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A Day In St. Hanshaugen

It seems weather forecasts in Norway are no better than in England. This weekend was supposed to be dismal, but most of the time it was nice and bright, albeit windy. That meant I could go out and explore some more, hurrah!

On Saturday I met up with Richard and Cameron who were over in Oslo on a weekend break. I'd not met Cameron before and I only know Richard through friends really, but it was still really nice to see some familiar faces.

Rich had been to Oslo several times before and takes Norwegian classes back in Birmingham, but hadn't really seen the city beyond the centre, so I took them for a walk up to Grünerløkka and back down the river to Grønland. We stopped off at a nice little place called the Tea Lounge, where without thinking I ordered a coffee, before I saw the impressive tea menu. I'll be back…

Sunday morning was really nice so I took the number 18 tram up to Bislett and St. Hanshaugen for a wander. I stumbled upon the well-known Bislett Stadion:

From there I walked down to St. Hanshaugen (Midsummer’s Eve Hill) and around St. Hanshaugen Park. Years ago the locals used this site to celebrate the summer solstice, I have no idea if this still takes place, but it's only a few weeks away so I guess I'll find out soon! It was the first major park to be built outside the city centre and offers great views over the city, once you've climbed to the top. Here's some photos:

Other than the greenery, one of the things I like most about Oslo is the architecture. The area around St. Hanshaugen is no exception, so I carried on walking back towards the city taking yet more photos. I stopped for coffee and for the first time in my life was served a latte in a soup bowl. Odd.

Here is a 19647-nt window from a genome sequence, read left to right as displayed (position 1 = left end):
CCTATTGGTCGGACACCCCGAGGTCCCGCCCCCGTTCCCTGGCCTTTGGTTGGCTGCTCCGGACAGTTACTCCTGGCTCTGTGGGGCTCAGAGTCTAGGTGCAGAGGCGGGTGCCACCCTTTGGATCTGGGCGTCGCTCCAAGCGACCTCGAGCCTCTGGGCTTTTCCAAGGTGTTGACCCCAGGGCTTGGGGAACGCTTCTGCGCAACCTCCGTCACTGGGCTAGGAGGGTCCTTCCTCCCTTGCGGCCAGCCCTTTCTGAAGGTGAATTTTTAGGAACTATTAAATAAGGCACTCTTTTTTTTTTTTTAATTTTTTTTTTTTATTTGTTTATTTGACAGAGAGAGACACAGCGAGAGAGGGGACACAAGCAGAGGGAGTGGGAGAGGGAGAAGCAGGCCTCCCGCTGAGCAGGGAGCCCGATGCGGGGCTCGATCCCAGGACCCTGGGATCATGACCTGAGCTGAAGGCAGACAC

While I was supping on my milky caffeinated soup, a weird guy stared in the windows with a bottle of poppers attached to his nose. Also odd. I chose this point to continue my journey, wandering down more streets and before I knew it I was back in the city centre. Oslo really is as compact as everyone says.

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About the Author: David Nikel

Originally from the UK, David now lives in Trondheim and was the original founder of Life in Norway back in 2011. He now works as a freelance writer for technology companies in Scandinavia.

4 Comments

  1. Good news for you, Dave: in my experience, the Nordics are pleasantly good at tea. In fact, a lot of what they have in their cafes and tearooms would put many of our own equivalent drinking establishments to shame!

  2. I really like your blog, Dave! Keep it up, I’ll be checking back for updates.

    Also; you might wanna change “jobber no i Norge” to “jobber nå i Norge”.

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